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Crawford describes obverse as the laureate janiform head of the Dioscuri and explains, "the Dioscuri had acquired the role of protectors of the Roman people as a result of their intervention on the Roman side at the Battle of Lake Regillus. Explaining the reverse, he states, "Jupiter was the god in whose honour a Roman triumph was held." The depiction is probably based on the statue of Jupiter in a quadriga erected on the ridge of the Capitoline Temple in 296 B.C.
SH76566. Silver quadrigatus, Crawford 28/3, Sydenham 64, RSC I 23, SRCV I 31, Choice gVF, attractive style, well struck, light rose toning, traces of mint luster, small die crack on chin, minor flan flaws and contact marks, weight 6.800 g, maximum diameter 22.5 mm, die axis 180o, Rome mint, 225 - 215 B.C.; obverse laureate beardless head of Janus, curved neck truncation; reverse Jupiter in fast quadriga right, driven by Victory with reins in both hands, Jupiter hurling thunderbolt in his right, transverse lotus tipped scepter in his left, incuse ROMA on raised rectangular tablet below; SOLD


Macedonian Kingdom, Alexander IV, c. 316 - 311 B.C.

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Susa, the Biblical Shushan, is one of man's oldest cities. People were living at the acropolis by 5000 B.C. and urban structures date from about 4000 B.C. Susa was the capital of Elam and a favorite residence of the Persian king Darius I the Great. Seleucus I annexed Susa to his province c. 311 B.C. A Parthian winter capital, Trajan captured it, making it the easternmost point of the Roman Empire at its apex. He was, however, soon forced to withdraw. In 1218, the city was completely destroyed by invading Mongols. The modern town of Shush, Iran is located at the site of ancient Susa.

Struck under Aspeisas, satrap of Susiana, c. 316 - 311 B.C.
SH31090. Silver tetradrachm, Price 3857, Müller Alexander -, SNG Cop -, EF, nice-style, well centered, sharp, and fantastic sculptural high-relief, weight 17.182 g, maximum diameter 26.2 mm, die axis 225o, Susa (Shush, Iran) mint, Aspeisas, satrap of Susiana, c. 316 - 311 B.C.; obverse head of Herakles right, wearing Nemean Lion skin, scalp over head, forepaws tied at neck; reverse BAΣIΛEΩΣ AΛEΞAN∆POY, Zeus Aëtophoros enthroned left, eagle in extended right hand, long scepter vertical behind in left hand wreath left, AI (above strut) over PΠ monogram under throne; scarce; SOLD


Baktria, Diodotus I as Satrap for Antiochus II Theos, c. 255 - 250 B.C.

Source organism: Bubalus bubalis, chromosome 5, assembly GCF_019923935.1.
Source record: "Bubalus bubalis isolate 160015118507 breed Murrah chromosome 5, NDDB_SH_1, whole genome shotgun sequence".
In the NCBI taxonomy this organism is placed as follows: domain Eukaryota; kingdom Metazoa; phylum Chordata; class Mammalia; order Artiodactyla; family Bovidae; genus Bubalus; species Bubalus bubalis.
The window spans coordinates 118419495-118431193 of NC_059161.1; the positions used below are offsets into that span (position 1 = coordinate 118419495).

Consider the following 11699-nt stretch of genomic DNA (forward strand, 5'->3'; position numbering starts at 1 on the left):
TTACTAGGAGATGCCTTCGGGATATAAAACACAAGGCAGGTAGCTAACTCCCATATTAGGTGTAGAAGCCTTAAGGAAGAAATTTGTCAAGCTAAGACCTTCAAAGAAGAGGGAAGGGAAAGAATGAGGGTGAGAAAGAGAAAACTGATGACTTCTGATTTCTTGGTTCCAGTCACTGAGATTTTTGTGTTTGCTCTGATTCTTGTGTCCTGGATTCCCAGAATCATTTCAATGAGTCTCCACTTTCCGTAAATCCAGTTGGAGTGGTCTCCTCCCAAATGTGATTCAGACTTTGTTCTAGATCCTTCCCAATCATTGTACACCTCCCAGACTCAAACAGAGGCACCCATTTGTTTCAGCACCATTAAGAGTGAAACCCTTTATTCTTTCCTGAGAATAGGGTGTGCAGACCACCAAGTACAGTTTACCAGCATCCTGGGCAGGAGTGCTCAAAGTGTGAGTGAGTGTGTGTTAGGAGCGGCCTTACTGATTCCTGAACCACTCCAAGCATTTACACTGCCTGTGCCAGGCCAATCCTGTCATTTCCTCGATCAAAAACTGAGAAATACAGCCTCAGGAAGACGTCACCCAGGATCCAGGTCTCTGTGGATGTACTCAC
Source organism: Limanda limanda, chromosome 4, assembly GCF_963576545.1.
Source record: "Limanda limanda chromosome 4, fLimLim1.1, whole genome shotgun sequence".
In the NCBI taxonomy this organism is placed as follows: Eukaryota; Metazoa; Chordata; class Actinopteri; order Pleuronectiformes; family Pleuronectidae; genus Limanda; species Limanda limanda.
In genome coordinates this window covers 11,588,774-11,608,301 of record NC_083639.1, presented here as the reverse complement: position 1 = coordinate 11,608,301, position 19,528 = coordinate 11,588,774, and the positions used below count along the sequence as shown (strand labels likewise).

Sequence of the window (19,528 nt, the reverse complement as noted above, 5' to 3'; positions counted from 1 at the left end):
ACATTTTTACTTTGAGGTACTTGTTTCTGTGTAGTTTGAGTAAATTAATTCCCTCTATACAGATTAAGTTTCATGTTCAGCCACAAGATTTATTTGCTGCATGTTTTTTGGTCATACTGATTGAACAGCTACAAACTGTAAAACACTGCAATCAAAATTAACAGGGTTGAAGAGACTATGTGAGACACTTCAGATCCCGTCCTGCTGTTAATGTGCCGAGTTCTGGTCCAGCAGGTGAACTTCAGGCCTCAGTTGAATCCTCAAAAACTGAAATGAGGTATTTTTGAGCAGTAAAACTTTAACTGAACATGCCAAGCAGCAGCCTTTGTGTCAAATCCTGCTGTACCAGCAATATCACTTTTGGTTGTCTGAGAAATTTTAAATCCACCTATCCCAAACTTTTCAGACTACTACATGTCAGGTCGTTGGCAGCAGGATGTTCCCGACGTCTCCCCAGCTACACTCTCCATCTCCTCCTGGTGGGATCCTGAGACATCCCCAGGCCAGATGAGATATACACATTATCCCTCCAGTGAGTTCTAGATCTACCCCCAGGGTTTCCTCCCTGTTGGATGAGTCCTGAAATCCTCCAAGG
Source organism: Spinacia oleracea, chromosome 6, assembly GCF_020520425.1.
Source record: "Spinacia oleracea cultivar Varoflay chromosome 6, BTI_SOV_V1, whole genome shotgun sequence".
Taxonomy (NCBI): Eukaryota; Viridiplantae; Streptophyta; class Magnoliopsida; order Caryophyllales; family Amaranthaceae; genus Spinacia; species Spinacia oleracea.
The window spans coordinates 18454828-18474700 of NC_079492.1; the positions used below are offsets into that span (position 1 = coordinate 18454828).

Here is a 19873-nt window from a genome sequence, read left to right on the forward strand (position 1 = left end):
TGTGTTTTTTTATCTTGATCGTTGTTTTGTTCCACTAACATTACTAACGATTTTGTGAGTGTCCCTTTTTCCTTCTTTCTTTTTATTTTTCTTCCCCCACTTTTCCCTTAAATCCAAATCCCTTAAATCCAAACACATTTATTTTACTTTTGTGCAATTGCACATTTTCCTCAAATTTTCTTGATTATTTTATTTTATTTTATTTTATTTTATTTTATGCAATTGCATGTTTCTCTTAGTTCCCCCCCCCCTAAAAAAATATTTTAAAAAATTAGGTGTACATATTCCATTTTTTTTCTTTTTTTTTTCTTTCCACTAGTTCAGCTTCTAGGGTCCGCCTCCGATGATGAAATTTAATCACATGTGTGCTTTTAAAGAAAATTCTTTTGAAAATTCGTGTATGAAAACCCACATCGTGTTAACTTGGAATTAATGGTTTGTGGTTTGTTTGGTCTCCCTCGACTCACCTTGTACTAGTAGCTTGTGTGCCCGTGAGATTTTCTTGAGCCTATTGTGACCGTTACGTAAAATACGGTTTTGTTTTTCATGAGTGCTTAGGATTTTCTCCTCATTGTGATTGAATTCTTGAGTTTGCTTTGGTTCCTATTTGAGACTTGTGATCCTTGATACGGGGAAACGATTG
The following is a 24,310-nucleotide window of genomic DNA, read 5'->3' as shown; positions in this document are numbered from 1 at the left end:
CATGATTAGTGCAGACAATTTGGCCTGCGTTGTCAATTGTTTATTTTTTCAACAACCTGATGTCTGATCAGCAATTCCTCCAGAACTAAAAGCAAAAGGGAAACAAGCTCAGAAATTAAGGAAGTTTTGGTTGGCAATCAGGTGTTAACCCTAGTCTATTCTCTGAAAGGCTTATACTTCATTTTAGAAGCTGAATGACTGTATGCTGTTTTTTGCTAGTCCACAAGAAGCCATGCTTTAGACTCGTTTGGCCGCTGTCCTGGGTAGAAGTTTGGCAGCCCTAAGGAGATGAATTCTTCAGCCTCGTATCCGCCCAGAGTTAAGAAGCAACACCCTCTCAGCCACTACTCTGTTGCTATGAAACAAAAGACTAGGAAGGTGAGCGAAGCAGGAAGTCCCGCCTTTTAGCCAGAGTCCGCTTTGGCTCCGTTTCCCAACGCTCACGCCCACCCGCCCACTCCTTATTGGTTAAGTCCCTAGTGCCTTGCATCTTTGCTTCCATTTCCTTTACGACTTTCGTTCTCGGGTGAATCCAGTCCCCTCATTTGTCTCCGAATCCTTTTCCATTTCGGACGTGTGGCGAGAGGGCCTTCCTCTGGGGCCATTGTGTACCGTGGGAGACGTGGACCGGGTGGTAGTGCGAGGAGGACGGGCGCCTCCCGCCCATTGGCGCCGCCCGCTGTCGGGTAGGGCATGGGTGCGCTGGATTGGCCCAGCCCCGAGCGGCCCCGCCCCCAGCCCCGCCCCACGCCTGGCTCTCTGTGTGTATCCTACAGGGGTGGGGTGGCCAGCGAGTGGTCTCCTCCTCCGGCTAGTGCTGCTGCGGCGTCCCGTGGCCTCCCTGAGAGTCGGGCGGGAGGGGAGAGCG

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Diodotus I was the Seleukid governor of Baktro-Sogdiana early in Antiochos II's reign. His first coinage was issued with the Seleukid monarch's portrait. He then issued coins, like this one, with his own portrait, yet retaining the name of Antiochos as king. Diodotus' territory was so remote that he was king in all but title. About 250 B.C., he took the title too and issued coins as king in his own name (BAΣIΛEΩΣ ∆IO∆OTOY).

Recent scholarship shows that Ai Khanoum (Greek name uncertain) was the principal mint of the region, located on the frontier between Afghanistan and the former Soviet Union.
SH42566. Gold stater, Houghton-Lorber I 630, Newell ESM 723, SGCV II 7497, VF, test cut on obverse, weight 8.380 g, maximum diameter 17.8 mm, die axis 180o, Ai Khanoum mint, obverse diademed head of middle-aged Diodotus I right; reverse BAΣIΛEΩΣ ANTIOXOY, Zeus striding left, naked, aegis over extended left arm, hurling fulmen with raised right, wreath over eagle inner left; rare; SOLD


Macedonian Kingdom, Philip III and Alexander IV, c. 323 - 317 B.C., In the Name of Alexander

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Struck after Alexander's death, under either Perdikkas or Antipater, regents during the joint reign of Alexander's mentally disabled half-brother, Philip III, and Alexander's infant son, Alexander IV. Philip was the bastard son of Philip II and a dancer, Philinna of Larissa. Alexander the Great's mother, Olympias, allegedly poisoned her stepson Philip III as a child, leaving him mentally disabled, eliminating him as a rival to Alexander. Neither Philip III nor Alexander IV was capable of actual rule. Both were selected only to serve as pawns. The regents held power, while Philip III was actually imprisoned. In 317, Olympias had Philip murdered to ensure the succession of her grandson. But Alexander IV would never rule. In 311 B.C., he and his mother Roxana were executed by the regent Kassander.
SH86161. Silver tetradrachm, Price 113, Müller Alexander 224, Troxell issue H3, SNG Cop 682, SNG München 275, SNG Alpha Bank 503, SNG Delepierre 986, Choice EF, attractive archaic style, bold well centered strike, high relief, light toning, weight 17.283 g, maximum diameter 26.8 mm, die axis 90o, Macedonia, Amphipolis mint, c. 322 - 320 A.D.; obverse head of Herakles right, wearing Nemean Lion skin, scalp over head, forepaws tied at neck; reverse BAΣIΛEΩΣ AΛEΞAN∆POY, Zeus Aëtophoros seated left on throne without back, right leg forward (archaic lifetime style), eagle in extended right hand, long scepter vertical behind in left hand, Macedonian helmet (control symbol) left; Classical Numismatic Group auction 105 (10 May 2017), lot 78; ex Numismatik Naumann auction 46 (11 Sep 2016), lot 105 (realized €1,900 plus fees); SOLD


Persian Achaemenid Empire, Carian Satrapy, Pixodarus, c. 340 - 335 B.C.

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Lustrous, with light rosy iridescence. A spectacular coin struck from dies of finest style on a broad flan.
SH27863. Silver didrachm, SNG Cop 597; SNGvA 2375; SNG Keckman 280; SNG Kayhan 891; SNG Lockett 2913; BMC Caria p. 185, 5 ff.; Weber 6608; SGCV II 4966, Choice EF, weight 6.914 g, maximum diameter 21.0 mm, die axis 0o, Halikarnassos (Bodrum, Turkey) mint, c. 340 - 335 B.C.; obverse head of Apollo facing slightly right; reverse ΠIΞΩ∆APOY, Zeus Labraundos standing right holding scepter and double-axe; SOLD




  




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Zeus or Jupiter